There’s an old saying that we follow like sheep. Leslie Gemmell has been in the footsteps of her dear father, who was a convener in the sheep section at the Port Elliot Show as early as 1954.
She has been in this same role here for 20 years, and her daughter, Dusty Jones, 29, is following her. When aged just nine, Dusty would organise the displays and trophies, and tell farmers to get their act together to put on what she still believes is the Greatest Show on Earth.
As we gear for the 140th Southern Agricultural Society Port Elliot Show on October 6-7 it is comforting to realise that Leslie plans to do the sheep convening for at least another 20 years. “It just gets into your blood,” she says. “I just love the show; the involvement, and so does Dusty.”
However, Leslie’s dad never got to know his daughter and grand-daughter would emulate his wonderful passion for the showing of sheep, which has been a feature of this show since 1869. He died before Leslie was born.
Leslie has also entered her own sheep, her prized Romneys, like Rally Up (pictured with her), which the Romans introduced to Kent, Great Britain before Christ.
She says these Romneys are “just beautiful”, but one never knows how to tell them apart from the ugly ones. Technically, judging sheep at shows is about frame size, style, muscle tone, structured correctness and balance. Whatever, sweet Rally Up looks sensational. And if you think she’s got that rosy cheek look about her, she had her first lamb a few days after the photo was taken.
“I have shown sheep all over the state and I can honestly say the Port Elliot Show is one of the best organised,” Leslie said. “It offers so much for everyone of all ages.
“This show has a wonderful history, and I guess it all started with the livestock including sheep.”
Agricultural society shows are still thriving across the state, despite the unimaginably cruel drought having an impact. Leslie says the sheep shows must go on because they are so important to the farmers and the market.
The big sheep judging day is on the Sunday, October 7. You can see them being sheared and the fleece being spun. Maybe we’ll also see you around the historic society where time stands still, or where those beasts, the cattle, are, just by the goats alongside the ducks an rabbits. Not many rural shows have showjumping, even a dog show, but ours does.
Of course, there are the pavilions filled with cakes and scones, flower arrangements, craft and countless other displays all meticulously created by young and old hoping to win a certificate saying they are the best at what they do. Then there are those who get their buzz from the sideshows.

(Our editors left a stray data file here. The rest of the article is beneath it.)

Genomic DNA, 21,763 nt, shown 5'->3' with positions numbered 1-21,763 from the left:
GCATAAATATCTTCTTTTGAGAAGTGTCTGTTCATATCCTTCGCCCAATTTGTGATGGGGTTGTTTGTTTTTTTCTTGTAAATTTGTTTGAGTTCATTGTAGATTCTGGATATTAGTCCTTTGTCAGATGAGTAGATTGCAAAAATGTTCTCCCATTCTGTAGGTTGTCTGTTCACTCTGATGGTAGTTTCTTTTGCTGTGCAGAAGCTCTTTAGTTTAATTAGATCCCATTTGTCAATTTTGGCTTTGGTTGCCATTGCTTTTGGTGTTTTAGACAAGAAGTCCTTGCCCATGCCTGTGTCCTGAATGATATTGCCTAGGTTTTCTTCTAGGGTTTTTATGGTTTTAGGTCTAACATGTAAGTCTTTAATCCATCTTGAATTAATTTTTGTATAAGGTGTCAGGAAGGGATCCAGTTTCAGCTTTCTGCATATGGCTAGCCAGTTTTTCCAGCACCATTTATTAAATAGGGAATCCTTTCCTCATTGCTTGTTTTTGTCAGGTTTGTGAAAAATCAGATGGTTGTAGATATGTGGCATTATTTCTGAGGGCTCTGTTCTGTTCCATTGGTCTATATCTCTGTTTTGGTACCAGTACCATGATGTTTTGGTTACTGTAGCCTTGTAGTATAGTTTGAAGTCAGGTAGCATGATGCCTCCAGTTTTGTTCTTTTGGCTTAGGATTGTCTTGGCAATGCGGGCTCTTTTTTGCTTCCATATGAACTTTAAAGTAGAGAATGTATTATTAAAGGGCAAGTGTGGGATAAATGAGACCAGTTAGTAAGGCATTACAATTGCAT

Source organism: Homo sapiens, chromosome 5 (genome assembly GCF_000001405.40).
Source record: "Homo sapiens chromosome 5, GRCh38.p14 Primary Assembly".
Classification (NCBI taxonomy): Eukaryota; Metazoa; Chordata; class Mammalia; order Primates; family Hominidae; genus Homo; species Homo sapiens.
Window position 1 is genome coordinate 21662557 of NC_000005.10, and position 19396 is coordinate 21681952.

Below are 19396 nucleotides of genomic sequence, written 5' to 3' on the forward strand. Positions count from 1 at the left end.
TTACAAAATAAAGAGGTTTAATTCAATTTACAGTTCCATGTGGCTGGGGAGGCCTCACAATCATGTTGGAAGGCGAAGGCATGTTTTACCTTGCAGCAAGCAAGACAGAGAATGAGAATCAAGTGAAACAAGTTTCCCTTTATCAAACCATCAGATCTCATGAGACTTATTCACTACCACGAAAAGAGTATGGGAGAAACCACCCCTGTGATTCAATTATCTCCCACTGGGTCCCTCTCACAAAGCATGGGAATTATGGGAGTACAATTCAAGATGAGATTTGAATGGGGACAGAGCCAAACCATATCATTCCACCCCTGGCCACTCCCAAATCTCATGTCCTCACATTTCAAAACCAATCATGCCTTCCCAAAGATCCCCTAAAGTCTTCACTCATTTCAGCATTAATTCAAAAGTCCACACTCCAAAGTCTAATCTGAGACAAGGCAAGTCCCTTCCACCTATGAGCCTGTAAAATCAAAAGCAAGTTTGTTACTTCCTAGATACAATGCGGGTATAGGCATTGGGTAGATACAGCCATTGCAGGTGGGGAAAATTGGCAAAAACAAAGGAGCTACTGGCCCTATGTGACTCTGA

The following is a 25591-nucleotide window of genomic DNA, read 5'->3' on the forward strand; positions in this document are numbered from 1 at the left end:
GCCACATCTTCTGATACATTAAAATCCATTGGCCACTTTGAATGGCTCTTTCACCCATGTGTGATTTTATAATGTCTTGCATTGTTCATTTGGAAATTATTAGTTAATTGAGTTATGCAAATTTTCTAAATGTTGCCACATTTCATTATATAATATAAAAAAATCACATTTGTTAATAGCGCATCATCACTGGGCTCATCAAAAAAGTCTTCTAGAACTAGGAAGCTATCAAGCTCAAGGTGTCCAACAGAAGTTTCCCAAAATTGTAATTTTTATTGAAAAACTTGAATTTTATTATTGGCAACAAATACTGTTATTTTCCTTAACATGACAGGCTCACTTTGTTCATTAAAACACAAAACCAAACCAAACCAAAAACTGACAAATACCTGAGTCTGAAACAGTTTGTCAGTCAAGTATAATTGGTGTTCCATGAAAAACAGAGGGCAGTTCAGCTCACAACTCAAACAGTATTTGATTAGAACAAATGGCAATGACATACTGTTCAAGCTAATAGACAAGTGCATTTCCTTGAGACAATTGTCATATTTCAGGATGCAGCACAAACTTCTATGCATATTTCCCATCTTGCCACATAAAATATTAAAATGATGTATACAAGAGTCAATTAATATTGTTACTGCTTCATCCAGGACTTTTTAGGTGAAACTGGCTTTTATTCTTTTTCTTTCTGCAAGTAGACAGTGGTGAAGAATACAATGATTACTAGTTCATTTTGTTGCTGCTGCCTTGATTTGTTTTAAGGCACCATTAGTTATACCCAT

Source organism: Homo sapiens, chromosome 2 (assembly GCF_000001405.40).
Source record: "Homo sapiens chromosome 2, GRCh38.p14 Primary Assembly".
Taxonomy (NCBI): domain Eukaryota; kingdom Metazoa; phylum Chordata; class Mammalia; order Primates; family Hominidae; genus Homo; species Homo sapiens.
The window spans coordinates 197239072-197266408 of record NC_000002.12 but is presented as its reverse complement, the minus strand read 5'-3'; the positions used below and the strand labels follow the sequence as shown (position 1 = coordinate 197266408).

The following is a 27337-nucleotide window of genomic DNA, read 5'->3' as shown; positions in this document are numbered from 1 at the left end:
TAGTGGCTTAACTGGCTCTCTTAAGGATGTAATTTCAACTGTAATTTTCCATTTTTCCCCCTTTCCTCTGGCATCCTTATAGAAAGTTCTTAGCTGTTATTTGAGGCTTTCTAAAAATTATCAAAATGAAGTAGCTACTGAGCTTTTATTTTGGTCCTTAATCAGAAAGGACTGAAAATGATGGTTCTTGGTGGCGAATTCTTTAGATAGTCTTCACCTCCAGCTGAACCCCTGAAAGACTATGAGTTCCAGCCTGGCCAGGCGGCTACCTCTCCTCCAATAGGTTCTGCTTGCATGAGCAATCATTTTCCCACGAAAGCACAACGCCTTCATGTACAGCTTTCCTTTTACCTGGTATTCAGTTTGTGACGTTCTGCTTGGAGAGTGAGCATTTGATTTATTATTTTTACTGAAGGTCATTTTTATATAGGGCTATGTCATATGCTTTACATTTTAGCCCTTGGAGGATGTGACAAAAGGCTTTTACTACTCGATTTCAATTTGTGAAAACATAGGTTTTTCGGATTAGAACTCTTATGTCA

Like all of the shows around the state, the Port Elliot Show is a result of incredible work by so many community-minded people.
Leslie says this show is like that; bringing the best out in everyone and living the excitement. The rides have become more daring over the decades, but generally nothing much has changed. It’s still about a gathering of a community, all following each other from one event to the next like Shaun the Sheep, but isn’t it great?
Hopefully, Dusty, and her younger brother, Beau, who also knows a bit about showing sheep, will continue to follow the grandfather they never knew and their mum. Our Port Elliot weekend has never been “just a show”; it’s a tradition epitomised by entrants like our Miss Sheep 2017, Rally Up.
Regular Port Elliot show-goers will revive their hardy annual stories that have evolved in the pavilions and by the parade rings, and not forget the life members and the current volunteer committee people that make it special.
The show is ranked fourth or fifth of all our regional shows behind the big cities like Mount Gambier and Port Lincoln, but ask the sheep convener and she’ll tell you we’ve got the best. And she never pulls the wool over your eyes.
PORT ELLIOT SHOW
Opening times: Saturday 9am-5pm; Sunday 9am-4pm
Admission: Adults $12; weekend pass $20; pensioners (seniors card not accepted)/students $8; children 8-16 $5; children under 7 free. (eftpos available).
Presented by Strathalbyn Agricultural Society on Monday, October 1. Horse Show, Sunday, September 30.
It’s a fun-packed show with all the trimmings of a country fair. There is livestock and heaps of games for the family. Visit Wilbur’s Wildlife Animals, Funny Farms, a whip cracking demonstration, watch dairy milking goats and cheese making, and walk to 20 stops on a surprise trail.
Admission: adults $10; pensioners/children $5; children under 5 free. Family tickets (2 adults/2chikld) $30. Buy your tickets early and save.
Presented by Yankalilla, Rapid Bay & Myponga A&H Society Saturday, September 29.Opening time: 9am-4pm
Special Attractions include Radicool Reptiles, Xtreme motorbike trials, James’ Travelling Magic Show, High Jinks rock wall climbing. Watch sheep being shorn and enjoy the live music and sideshows. There are camel and pony rides, a hands-on animal nursery, market stalls, main hall showcasing the competitive exhibits. See the Aldinga & Sellicks Spinners & Knitters Shorn to Worn demonstration, draught horses,
Yalkin Spanish dancing horses, Fleurieu antique rural machinery display.
Admission: adult $10; children 5-15 $5; Under 5 free. Aged concession only.